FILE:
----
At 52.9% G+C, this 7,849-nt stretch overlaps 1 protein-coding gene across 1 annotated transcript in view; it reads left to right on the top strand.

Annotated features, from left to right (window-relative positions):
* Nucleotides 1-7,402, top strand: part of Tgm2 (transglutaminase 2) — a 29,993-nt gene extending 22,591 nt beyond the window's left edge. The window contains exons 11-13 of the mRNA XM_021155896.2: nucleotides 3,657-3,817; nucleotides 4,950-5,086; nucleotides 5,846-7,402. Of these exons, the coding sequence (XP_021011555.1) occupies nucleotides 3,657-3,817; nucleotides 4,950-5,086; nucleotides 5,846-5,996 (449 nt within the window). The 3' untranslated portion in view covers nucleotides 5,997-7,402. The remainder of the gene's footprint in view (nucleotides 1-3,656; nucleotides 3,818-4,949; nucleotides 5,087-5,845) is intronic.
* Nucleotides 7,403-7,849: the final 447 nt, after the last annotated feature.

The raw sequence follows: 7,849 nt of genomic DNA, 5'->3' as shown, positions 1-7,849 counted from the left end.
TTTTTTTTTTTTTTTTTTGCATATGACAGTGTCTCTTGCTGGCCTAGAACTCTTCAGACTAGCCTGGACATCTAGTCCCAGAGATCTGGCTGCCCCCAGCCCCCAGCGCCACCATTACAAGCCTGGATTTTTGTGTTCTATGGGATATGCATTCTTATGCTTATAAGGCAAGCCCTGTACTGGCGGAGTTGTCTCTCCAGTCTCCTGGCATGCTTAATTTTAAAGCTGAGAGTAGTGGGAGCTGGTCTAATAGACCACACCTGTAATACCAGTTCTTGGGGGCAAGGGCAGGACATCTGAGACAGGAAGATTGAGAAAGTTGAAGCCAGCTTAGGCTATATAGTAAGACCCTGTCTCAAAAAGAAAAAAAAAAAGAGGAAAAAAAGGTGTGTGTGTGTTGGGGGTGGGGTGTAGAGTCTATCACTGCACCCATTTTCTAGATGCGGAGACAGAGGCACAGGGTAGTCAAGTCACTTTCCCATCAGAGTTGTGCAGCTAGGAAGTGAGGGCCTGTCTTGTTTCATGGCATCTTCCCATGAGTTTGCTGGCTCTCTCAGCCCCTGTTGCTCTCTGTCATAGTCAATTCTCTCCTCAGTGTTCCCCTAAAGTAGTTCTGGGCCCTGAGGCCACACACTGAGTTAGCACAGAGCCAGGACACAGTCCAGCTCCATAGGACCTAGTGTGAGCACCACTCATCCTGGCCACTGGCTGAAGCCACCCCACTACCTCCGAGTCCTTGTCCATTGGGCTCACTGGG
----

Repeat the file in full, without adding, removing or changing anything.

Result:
At 52.9% G+C, this 7,849-nt stretch overlaps 1 protein-coding gene across 1 annotated transcript in view; it reads left to right on the top strand.

Annotated features, from left to right (window-relative positions):
* Nucleotides 1-7,402, top strand: part of Tgm2 (transglutaminase 2) — a 29,993-nt gene extending 22,591 nt beyond the window's left edge. The window contains exons 11-13 of the mRNA XM_021155896.2: nucleotides 3,657-3,817; nucleotides 4,950-5,086; nucleotides 5,846-7,402. Of these exons, the coding sequence (XP_021011555.1) occupies nucleotides 3,657-3,817; nucleotides 4,950-5,086; nucleotides 5,846-5,996 (449 nt within the window). The 3' untranslated portion in view covers nucleotides 5,997-7,402. The remainder of the gene's footprint in view (nucleotides 1-3,656; nucleotides 3,818-4,949; nucleotides 5,087-5,845) is intronic.
* Nucleotides 7,403-7,849: the final 447 nt, after the last annotated feature.

The raw sequence follows: 7,849 nt of genomic DNA, 5'->3' as shown, positions 1-7,849 counted from the left end.
TTTTTTTTTTTTTTTTTTGCATATGACAGTGTCTCTTGCTGGCCTAGAACTCTTCAGACTAGCCTGGACATCTAGTCCCAGAGATCTGGCTGCCCCCAGCCCCCAGCGCCACCATTACAAGCCTGGATTTTTGTGTTCTATGGGATATGCATTCTTATGCTTATAAGGCAAGCCCTGTACTGGCGGAGTTGTCTCTCCAGTCTCCTGGCATGCTTAATTTTAAAGCTGAGAGTAGTGGGAGCTGGTCTAATAGACCACACCTGTAATACCAGTTCTTGGGGGCAAGGGCAGGACATCTGAGACAGGAAGATTGAGAAAGTTGAAGCCAGCTTAGGCTATATAGTAAGACCCTGTCTCAAAAAGAAAAAAAAAAAGAGGAAAAAAAGGTGTGTGTGTGTTGGGGGTGGGGTGTAGAGTCTATCACTGCACCCATTTTCTAGATGCGGAGACAGAGGCACAGGGTAGTCAAGTCACTTTCCCATCAGAGTTGTGCAGCTAGGAAGTGAGGGCCTGTCTTGTTTCATGGCATCTTCCCATGAGTTTGCTGGCTCTCTCAGCCCCTGTTGCTCTCTGTCATAGTCAATTCTCTCCTCAGTGTTCCCCTAAAGTAGTTCTGGGCCCTGAGGCCACACACTGAGTTAGCACAGAGCCAGGACACAGTCCAGCTCCATAGGACCTAGTGTGAGCACCACTCATCCTGGCCACTGGCTGAAGCCACCCCACTACCTCCGAGTCCTTGTCCATTGGGCTCACTGGG